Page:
posted by lyssabee at 2:20 PM on January 17 [2 favorites]


Roberta gellis wrote a medieval series set in a brothel.
posted by brujita at 2:33 PM on January 17 [1 favorite]


I can vouch for Alafair Burke, especially her two recent ones, The Wife and The Ex.
posted by BibiRose at 2:39 PM on January 17 [1 favorite]


Right now I'm liking Carmen Amato and Toby Neal books featuring women detectives. Amato's Emilia Cruz series is based in Acapulco and Neal's Lei Crime novels in Hawaii.
posted by fuse theorem at 2:40 PM on January 17 [1 favorite]


I have enjoyed the Inspector Gamache series by Louise Penny. I am currently reading the thirteenth book of the series. The person who suggested these to me also really likes Tana French.

The protagonist is a man but there are several strong female characters involved in each book. The action takes place in Quebec. The early books are centered around a small town near the US border but as the series progresses, the action goes further afield. I have recommended this to several people who are now reading the books and liking them.
posted by narancia at 3:28 PM on January 17 [2 favorites]


I think you might really love Disquiet by Julia Leigh. It won the Shirley Jackson award the year it came out and has stuck with me since I read it 2014. Unsparing is the word that comes to mind.
posted by minervous at 5:16 PM on January 17 [1 favorite]


Nth-ing Laura Lippman.

I’ll also recommend Cornelia Read.
posted by Kriesa at 6:51 PM on January 17 [2 favorites]


Seconding Louis Penny; adding PD James.
posted by lalex at 6:58 PM on January 17 [1 favorite]


I'll recommend The Dry by Jane Harper. Leads into a series but can be easily read as a standalone novel.
posted by arha at 1:39 AM on January 18 [1 favorite]


(another Sue Grafton fan) I recently read my first Tana French (The Witch Elm) and could kick myself for not getting round to her sooner but delighted to know that I have the Dublin series to come.

The authors I've also loved for their intelligence and for getting inside people's heads are:

- Belinda Bauer (start with Snap then read her back catalog)
- Lisa Jewell
- Kate Atkinson (I start Transcription this weekend, can't wait) (if you've seen any of the BBC adaptation and found them wanting, ignore that and read the books, they're hugely better)
- Jane Harper's Aaron Falk series (just 2 so far)
- Dublin Trilogy by Caimh McDonnell (male author and protagonist but without spoilers, strong women are very visible)
- The Woman in the Window by AJ Finn
- Eleanor Oliphant is Completely Fine by Gail Honeyman
posted by humph at 5:32 AM on January 18 [1 favorite]


I'm seconding The Dry by Jane Harper, as well as her second book (though it's maybe 10% less good, but still good). Good plot, very foreboding. She doesn't remind me of Tana French, exactly, as the writing style is different, but it's well-written and has some of the psychological sophistication of Tana French.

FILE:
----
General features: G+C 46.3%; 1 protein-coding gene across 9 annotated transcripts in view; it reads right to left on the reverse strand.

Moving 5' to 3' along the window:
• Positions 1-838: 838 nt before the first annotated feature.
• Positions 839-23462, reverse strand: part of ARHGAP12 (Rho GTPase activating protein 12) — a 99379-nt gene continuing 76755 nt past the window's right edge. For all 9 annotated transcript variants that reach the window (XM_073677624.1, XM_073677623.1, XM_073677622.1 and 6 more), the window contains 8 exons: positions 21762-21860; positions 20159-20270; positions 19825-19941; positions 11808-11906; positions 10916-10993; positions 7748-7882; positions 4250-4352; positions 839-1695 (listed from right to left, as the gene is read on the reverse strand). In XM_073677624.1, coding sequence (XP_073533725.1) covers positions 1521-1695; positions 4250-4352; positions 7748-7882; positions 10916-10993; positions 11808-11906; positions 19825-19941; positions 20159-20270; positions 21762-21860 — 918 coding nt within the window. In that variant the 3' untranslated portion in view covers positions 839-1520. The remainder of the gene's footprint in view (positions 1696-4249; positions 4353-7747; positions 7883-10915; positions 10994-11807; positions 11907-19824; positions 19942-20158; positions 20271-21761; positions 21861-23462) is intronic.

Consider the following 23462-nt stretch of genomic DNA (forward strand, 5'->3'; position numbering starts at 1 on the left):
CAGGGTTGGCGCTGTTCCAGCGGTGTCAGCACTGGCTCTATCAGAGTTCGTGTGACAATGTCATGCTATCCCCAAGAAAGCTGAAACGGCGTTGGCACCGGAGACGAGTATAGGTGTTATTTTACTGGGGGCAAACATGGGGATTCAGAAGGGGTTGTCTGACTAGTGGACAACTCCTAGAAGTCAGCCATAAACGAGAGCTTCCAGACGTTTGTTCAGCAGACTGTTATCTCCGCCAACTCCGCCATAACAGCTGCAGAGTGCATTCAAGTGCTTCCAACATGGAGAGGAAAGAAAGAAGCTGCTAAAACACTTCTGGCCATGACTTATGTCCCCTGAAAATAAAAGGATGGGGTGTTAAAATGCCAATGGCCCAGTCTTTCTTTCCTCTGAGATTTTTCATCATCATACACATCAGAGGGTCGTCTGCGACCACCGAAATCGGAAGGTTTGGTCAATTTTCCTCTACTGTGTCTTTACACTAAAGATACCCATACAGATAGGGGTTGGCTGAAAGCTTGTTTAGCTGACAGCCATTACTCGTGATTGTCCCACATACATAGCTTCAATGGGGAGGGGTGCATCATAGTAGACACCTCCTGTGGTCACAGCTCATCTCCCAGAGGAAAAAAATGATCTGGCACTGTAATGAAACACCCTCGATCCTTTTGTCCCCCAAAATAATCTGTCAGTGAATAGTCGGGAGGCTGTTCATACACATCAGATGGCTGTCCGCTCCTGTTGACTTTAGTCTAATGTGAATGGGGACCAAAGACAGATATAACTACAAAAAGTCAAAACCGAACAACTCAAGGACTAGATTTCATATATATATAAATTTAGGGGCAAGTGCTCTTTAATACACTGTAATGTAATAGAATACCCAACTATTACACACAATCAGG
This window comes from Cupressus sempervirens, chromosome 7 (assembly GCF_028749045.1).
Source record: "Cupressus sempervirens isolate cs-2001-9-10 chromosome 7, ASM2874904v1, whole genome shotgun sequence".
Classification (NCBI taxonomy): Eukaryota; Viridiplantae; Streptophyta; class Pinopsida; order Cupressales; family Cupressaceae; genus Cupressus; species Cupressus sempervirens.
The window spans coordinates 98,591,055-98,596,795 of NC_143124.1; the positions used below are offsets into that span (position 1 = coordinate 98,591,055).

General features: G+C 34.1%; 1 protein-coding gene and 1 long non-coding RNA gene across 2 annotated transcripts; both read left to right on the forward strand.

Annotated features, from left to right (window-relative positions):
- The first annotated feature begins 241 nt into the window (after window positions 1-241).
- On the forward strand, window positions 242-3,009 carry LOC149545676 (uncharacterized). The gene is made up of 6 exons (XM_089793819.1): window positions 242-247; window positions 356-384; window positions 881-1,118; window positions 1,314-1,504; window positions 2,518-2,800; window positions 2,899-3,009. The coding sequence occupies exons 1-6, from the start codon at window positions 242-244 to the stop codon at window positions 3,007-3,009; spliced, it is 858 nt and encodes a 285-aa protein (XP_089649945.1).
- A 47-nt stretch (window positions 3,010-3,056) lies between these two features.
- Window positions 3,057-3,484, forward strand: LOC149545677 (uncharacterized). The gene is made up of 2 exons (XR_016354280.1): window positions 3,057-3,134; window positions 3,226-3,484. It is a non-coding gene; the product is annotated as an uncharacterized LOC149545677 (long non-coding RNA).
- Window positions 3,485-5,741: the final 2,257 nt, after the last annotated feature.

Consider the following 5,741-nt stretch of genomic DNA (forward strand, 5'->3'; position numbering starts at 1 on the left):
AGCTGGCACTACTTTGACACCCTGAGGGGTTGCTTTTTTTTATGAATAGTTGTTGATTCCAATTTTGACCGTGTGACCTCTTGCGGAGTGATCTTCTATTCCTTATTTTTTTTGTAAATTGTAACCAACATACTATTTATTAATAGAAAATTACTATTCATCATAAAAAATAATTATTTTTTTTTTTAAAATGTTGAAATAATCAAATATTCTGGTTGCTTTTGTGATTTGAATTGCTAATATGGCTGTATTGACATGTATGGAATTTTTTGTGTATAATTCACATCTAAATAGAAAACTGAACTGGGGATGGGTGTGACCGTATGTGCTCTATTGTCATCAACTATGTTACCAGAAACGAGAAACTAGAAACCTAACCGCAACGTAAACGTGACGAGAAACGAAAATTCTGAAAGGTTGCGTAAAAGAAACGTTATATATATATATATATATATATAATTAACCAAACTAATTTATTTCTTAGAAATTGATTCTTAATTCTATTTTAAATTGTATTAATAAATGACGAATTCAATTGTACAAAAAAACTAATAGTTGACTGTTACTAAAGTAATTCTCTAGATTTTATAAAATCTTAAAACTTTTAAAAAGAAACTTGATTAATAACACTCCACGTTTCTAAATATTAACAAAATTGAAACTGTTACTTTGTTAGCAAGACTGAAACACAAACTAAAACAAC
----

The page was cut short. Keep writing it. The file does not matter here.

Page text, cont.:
Also give Dervla McTiernan's The Ruin a try. She's Irish, like French. The book has some of the darkness that French's can, and also that same sense of the mystery evolving out of the characters' full life stories. CW, as you learn in an early chapter, for child physical and sexual abuse (though you never see any scenes in which it takes place; mentions of it are generally abstract).
posted by slidell at 6:08 AM on January 18 [1 favorite]


Also, Winter's Bone has a female protagonist.

You could also check out Sarah Gran's Claire DeWitt stories.
posted by slidell at 7:26 AM on January 18 [2 favorites]


Seconding Claire DeWitt series!
posted by narancia at 8:26 AM on January 18 [2 favorites]


The Flight Attendant by Chris Bohjalian might fit the bill. Male author, but female protagonist. Thriller/mystery.
posted by lukez at 10:16 AM on January 18 [1 favorite]


Seconding Elizabeth George and Carol O'Connell. Kathy Reichs is also pretty great. Ignore the connection to the TV show Bones--other than the name of the main character and the profession of forensic anthropology, they have nothing to do with each other. The novel Temperance Brennan is middle aged, complicated, grumpy, and brilliant. Deja Dead is the first one--I would just start there and keep going.
posted by hydropsyche at 3:05 PM on January 18 [1 favorite]


It's hard, because I really think Tana French is in a league of her own. Nicola Griffith is definitely a good suggestion, not just the Aud books but also some of her work in other genres, like the historical novel Hild. And I'd add to the recommendation of Laurie King by suggesting her lesser-known Kate Martinelli series, especially the first book, A Grave Talent (the rest are good, too, but with declining returns imo). Donna Tartt doesn't quite do it for me, but a lot of my fellow French fans love her books, so they might be worth a try.
posted by karayel at 12:29 AM on January 19 [1 favorite]


*cue the sound of merry humming as I wander through the halls of my library and/or click the "hold for checkout" button on the web.*

You all are just marvelous, I've got a fresh pile of books in my living room and my sweatpants and ratty comfortable T shirt on and I'm ready to rock for a while.

Thanks to all and cheers!
posted by soundguy99 at 4:00 PM on February 19 [2 favorites]